Lula Urges Petrobras' New CEO to Boost Refining and Gas Investments - Latest Global News

Lula Urges Petrobras’ New CEO to Boost Refining and Gas Investments

(Bloomberg) — Brazil President Luiz Inacio Lula da Silva will push the new chief of Petroleo Brasileiro SA to speed up the pace of investment in refineries and expand its natural gas supplies after ousting the state oil company’s chief executive, people with knowledge of his Plans said.

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Lula’s firing of Jean Paul Prates ended months of speculation that his days at the helm of the company known as Petrobras were numbered. But replacing Prates with new CEO Magda Chambriard also sparked new concerns that the oil giant will end up funding Lula’s broader industrial policies at the expense of shareholders.

The left-wing Lula has become increasingly dissatisfied with Prates’ leadership and his handling of the company’s $102 billion five-year strategic plan, the people said, requesting anonymity to discuss internal matters.

With Latin America’s largest economy expected to see sluggish growth this year, he sees the $17 billion the plan sets aside for refining investments and the $9 billion it earmarks for natural gas and alternative energy as important opportunities to give Brazil a chance.

Mines and Energy Minister Alexandre Silveira, a frequent critic of Prates, relayed the mission to Chambriard in a meeting Wednesday morning, people said.

“The president has understood that it is time to accelerate some aspects, including Petrobras’ investments, which we believe can be accelerated,” chief of staff Rui Costa, another Prates opponent, said in a local TV interview on Wednesday evening.

Read more: Petrobras taps exploration champion to join Lula as new CEO

Silveira and Chambriard also discussed Petrobras’ fuel pricing policies – another point of contention between Lula and Prates – and the company’s plans to explore for oil in the Equatorial Region, a sensitive environmental region near the mouth of the Amazon, according to those interviewed.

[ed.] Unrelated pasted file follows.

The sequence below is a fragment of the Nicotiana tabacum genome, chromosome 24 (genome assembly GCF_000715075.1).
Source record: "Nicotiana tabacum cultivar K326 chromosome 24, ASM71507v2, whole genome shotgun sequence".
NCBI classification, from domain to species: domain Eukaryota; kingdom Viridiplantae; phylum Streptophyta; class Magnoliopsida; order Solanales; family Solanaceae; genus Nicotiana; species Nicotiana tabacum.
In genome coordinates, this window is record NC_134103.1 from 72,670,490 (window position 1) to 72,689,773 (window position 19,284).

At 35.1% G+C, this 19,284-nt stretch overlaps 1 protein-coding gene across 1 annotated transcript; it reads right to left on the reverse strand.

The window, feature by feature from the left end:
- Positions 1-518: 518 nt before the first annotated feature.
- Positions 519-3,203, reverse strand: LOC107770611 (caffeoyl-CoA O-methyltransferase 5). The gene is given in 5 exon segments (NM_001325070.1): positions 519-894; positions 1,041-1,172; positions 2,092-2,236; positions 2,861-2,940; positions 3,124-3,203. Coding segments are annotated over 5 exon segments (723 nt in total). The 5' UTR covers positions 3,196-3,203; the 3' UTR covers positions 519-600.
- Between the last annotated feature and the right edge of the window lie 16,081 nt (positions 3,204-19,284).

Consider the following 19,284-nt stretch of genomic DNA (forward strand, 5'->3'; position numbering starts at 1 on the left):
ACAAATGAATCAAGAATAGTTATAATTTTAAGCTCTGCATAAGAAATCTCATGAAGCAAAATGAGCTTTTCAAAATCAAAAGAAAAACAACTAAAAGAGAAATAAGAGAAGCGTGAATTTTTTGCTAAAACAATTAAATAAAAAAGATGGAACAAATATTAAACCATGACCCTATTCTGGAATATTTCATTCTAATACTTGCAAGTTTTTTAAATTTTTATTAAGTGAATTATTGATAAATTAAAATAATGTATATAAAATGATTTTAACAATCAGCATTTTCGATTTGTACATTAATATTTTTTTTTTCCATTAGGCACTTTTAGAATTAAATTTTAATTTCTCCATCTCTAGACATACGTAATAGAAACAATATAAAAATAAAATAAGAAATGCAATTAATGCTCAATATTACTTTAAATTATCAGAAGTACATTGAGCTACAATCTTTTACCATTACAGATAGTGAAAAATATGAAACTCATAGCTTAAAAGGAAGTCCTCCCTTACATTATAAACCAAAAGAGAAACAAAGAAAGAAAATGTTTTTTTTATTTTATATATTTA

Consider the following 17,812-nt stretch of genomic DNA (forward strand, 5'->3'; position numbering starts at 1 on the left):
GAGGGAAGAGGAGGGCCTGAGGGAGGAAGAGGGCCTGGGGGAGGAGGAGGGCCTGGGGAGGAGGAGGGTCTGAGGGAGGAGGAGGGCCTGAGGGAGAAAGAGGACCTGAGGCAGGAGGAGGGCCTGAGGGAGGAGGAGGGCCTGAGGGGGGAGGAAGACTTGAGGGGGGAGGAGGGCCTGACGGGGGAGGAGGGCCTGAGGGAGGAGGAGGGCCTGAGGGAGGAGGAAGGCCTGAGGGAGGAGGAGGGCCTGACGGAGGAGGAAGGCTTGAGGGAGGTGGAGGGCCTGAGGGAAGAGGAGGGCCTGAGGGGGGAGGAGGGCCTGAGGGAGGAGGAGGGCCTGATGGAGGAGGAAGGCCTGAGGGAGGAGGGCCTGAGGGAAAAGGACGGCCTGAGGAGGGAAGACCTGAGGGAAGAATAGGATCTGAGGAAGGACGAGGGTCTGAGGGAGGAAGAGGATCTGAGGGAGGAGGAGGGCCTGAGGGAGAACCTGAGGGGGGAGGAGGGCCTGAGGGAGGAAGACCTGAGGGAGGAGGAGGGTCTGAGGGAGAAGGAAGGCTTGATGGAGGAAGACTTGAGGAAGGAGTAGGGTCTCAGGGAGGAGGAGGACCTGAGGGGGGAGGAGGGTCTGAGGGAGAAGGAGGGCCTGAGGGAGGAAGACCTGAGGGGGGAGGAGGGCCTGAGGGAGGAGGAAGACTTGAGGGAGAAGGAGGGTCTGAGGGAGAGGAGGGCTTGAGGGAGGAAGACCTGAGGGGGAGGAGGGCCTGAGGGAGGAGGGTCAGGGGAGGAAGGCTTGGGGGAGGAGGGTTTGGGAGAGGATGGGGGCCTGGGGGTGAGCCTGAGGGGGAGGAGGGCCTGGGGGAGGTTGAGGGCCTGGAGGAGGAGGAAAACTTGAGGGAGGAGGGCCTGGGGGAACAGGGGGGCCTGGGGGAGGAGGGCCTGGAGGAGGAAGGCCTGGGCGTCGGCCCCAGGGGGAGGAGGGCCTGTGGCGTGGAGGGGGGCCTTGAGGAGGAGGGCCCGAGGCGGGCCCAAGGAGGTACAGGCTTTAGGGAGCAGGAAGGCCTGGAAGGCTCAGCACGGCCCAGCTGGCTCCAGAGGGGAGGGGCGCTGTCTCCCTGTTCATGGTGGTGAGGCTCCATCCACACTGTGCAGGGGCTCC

The appointment of a CEO seen as closely linked to Lula’s government has heightened concerns among investors who were already fearful of increased government intervention in state-owned companies.

Read more: Brazilian markets rocked as Petrobras CEO ouster sparks fears

Chambriard led the country’s oil regulator under former President Dilma Rousseff, Lula’s chosen successor after his first presidency ended in 2010. Costa and Silveira supported her election and were present when Lula fired Prates, people familiar suggest that their influence on the company is growing.

Lula also fired chief financial officer Sergio Caetano Leite, and there is widespread expectation that Chambriard will make further changes to the board, although it is unclear how much independence she will have in making appointments.

Big challenges

Despite her proximity to the government, Chambriard is likely to face significant hurdles in her office. While Petrobras is controlled by the government, it also has private shareholders, and balancing the desires of both — along with the needs of consumers responding to changes in fuel prices — puts the CEO in constant distress.

Meeting Lula’s demands to speed up investment will prove difficult in a region where refinery expansions are regularly delayed and cost estimates exceeded. And an investment budget as large as Petrobras’s brings with it bureaucratic challenges that can slow the disbursement of funds.

Chambriard’s to-do list also includes upcoming deals with Petrobras. Most difficult is the company’s role in the future of petrochemical producer Braskem, which counts Petrobras as its second-largest shareholder.

Lula wants the oil giant to develop its petrochemical business. Novonor, Braskem’s troubled majority shareholder, has had difficulty finding a buyer for its stake and Petrobras has not ruled out the purchase to prevent deterioration in the asset’s value.

At the same time, Latin America’s largest oil producer is negotiating to return to management of the Acelene refinery, formerly known as RLAM, in the northeastern state of Bahia. The company was sold to Abu Dhabi-based Mubadala in 2021. The groups are in discussions, with Petrobras expecting to have defined a new business model by the end of the first half of 2024.

Petrobras also remains a major source of controversy within a government that is trying to both increase oil production and prioritize its environmental agenda, including attempts to promote a green transition of Brazil’s economy.

Read more: Brazil’s bet on oil growth suffers setback amid climate crisis

In particular, his plans to explore for oil on the edge of the equator have sparked internal disputes between drilling advocates and Environment Minister Marina Silva, the face of Lula’s climate efforts.

Chambriard, a trained engineer who began working at Petrobras in the 1980s, joins those in the government who see increased production in the region as essential to financing Lula’s energy transition efforts, the people said.

– With support from Bruna Lessa and Peter Millard.

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